It also measures roughly 10 millimeters thick, which is also fairly thin considering there is a photovoltaic panel inside. The lug width is 19 millimeters, and the lug-to-lug measures approximately 44 millimeters. It also provides water resistance of up to 30 meters.
And as far as battery power goes, the SNE039 can convert natural and artificial light and create a power reserve of up to 10 months.
SNE039 Solar Review: Pros and Cons
The SNE039 makes a pretty good case for itself, but let’s take a closer look at its pros and cons. We’ll take a look at what this piece does well and what about it could use a bit of improvement.
- Modest size
- Dress up or down
- The solar cell isn’t evident
- Offers plenty of power reserve
- Lots of value for the price
Truth be told, there’s a lot to like about the SNE039 Solar. It’s a good-looking watch that comes in a modest size, and it proves that there is still a market for sub-40-millimeter watches (we’re not alone!).
The dimensions are perfect for just about any setting, whether you’re wearing this as a casual piece or it’s accompanying you to a formal event.
This brings us to our next point…
You can dress the SNE039 Solar up or down, and it’ll take well to either role. It actually has a bit of a poor man’s SARB033 flair, so it will look great on anything from a high-end leather dress strap to a NATO strap for the beach or another adventure.
One of the reasons it fits so many roles is that the solar cell isn’t evident. With many solar watches, they’re either incredibly thick or you can actually see the location of the photovoltaic cell through the dial.
The fact that you can’t see the cell makes the SNE039 Solar one of the only solar watches that actually could see time worn as a dress watch.
And what makes the hidden photovoltaic cell that much more impressive is the SNE039 Solar’s 10-month power reserve.
If you wear this watch just one day each year, it’ll probably be ready for you the next time you slap it on your wrist. This reserve puts it right on par with some of the best solar watches on the market.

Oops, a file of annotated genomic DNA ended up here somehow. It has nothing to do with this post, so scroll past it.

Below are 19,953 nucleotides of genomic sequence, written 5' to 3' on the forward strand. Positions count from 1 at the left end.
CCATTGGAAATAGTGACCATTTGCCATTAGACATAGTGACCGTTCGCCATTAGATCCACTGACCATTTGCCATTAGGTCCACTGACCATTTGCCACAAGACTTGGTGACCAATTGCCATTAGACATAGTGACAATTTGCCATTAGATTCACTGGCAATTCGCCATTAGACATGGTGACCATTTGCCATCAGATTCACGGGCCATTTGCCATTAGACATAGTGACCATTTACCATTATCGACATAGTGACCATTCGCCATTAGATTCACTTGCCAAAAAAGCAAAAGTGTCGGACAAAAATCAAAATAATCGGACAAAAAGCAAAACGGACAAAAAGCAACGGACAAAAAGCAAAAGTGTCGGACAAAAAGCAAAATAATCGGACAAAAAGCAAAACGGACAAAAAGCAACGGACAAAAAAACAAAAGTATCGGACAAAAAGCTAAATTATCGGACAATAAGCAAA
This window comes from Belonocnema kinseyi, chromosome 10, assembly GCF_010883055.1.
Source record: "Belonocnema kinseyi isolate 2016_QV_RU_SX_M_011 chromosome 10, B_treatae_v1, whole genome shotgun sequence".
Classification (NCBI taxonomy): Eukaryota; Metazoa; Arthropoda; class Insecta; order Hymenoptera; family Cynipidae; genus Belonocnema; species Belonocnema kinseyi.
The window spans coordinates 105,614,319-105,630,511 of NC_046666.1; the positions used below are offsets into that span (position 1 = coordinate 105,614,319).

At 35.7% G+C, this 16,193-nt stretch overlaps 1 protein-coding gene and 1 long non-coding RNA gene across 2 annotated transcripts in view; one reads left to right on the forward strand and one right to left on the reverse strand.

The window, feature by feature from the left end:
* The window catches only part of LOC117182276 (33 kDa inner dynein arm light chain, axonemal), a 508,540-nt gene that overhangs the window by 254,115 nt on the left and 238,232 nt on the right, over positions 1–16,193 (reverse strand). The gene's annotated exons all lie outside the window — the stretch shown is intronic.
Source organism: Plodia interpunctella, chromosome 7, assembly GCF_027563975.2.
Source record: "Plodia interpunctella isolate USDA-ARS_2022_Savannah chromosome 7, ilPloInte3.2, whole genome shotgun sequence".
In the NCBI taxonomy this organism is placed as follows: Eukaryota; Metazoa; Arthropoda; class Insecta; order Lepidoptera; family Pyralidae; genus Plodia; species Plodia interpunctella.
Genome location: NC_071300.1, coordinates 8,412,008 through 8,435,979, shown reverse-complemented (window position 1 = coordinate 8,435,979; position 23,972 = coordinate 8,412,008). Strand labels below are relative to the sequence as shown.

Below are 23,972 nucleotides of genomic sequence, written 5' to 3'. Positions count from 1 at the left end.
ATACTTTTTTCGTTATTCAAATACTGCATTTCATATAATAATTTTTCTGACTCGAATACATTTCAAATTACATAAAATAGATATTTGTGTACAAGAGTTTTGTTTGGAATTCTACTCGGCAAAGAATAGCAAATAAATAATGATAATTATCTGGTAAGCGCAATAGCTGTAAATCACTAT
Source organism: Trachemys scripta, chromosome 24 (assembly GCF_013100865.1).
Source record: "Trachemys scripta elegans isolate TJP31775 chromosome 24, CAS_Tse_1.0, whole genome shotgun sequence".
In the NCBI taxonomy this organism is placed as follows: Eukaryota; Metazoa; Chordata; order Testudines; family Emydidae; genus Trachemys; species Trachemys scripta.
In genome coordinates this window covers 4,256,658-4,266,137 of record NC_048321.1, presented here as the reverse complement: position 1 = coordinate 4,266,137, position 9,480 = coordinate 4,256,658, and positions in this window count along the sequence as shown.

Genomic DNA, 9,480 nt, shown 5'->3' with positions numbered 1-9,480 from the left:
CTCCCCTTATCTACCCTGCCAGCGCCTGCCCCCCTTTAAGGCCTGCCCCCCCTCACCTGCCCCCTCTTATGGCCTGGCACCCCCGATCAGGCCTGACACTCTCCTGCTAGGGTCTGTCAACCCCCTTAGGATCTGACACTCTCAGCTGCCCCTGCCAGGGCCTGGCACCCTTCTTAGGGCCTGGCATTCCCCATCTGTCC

All of these points bring us to the Seiko SNE039 Solar’s strongest attribute: Its price. At the time of writing this article, the SNE039 Solar is available for under $100. Between the clean design and generally decent quality, it offers a lot of value.
- Bracelet’s not terrific
- Water resistance is a bit low
- It’s not a Citizen
The SNE039 does offer a lot of value, but it’s not perfect. It wouldn’t be fair to tout its pros without mentioning the areas where it falls short.
The SNE039 Solar’s bracelet isn’t great, and since it’s 19 millimeters across, it’s a little bit of a pain to replace. While it’s rare to find a watch at this price point with a great bracelet, the SNE039 Solar’s bracelet is really its weakest point.
Some guys have had luck fitting 20-millimeter replacement straps on their watches, so that is something worth thinking about.
The SNE039 Solar has a screw-down case back, but it also has a push-pull style crown that gives this watch a relatively low water-resistance rating.
While a screw-down crown would probably be overkill (but awesome), an o-ring or two that bump the resistance up to 100 meters would take this piece over the top in terms of desirability.
And, there’s one aspect of the SNE039 that really holds it back: It’s made by any company other than Citizen. The $100 to $200 price point is where many of Citizen’s best Eco-Drive powered watches thrive, and some guys won’t trust a solar option from any other brand in that range.
Yes, Citizen is the best at affordable solar watches, but Seiko has some killer options too. It’s a shame the brand doesn’t get the recognition, but it’s worth pointing out.
Final Thoughts on the Seiko SNE039 Solar Review
As mentioned before, the SNE039 Solar really does make an excellent case for itself. It’s well-designed, offers a long power reserve, and provides plenty of flexibility in reward to how you can wear it. What more can you realistically ask from a solar watch that costs less than $100?
Overall, the Seiko SNE039 Solar gets TSW’s seal of approval. It’s a high-quality solar watch from a company other than Citizen, and the value it provides is undeniable.
Sure, you might need to swap it over to a NATO or leather strap, but doing so only plays to the SNE039 Solar’s strength of flexible design.
And, you can even make an argument that it’s a budget-friendly stand-in for the SARB033, which is something many guys are looking for and can appreciate.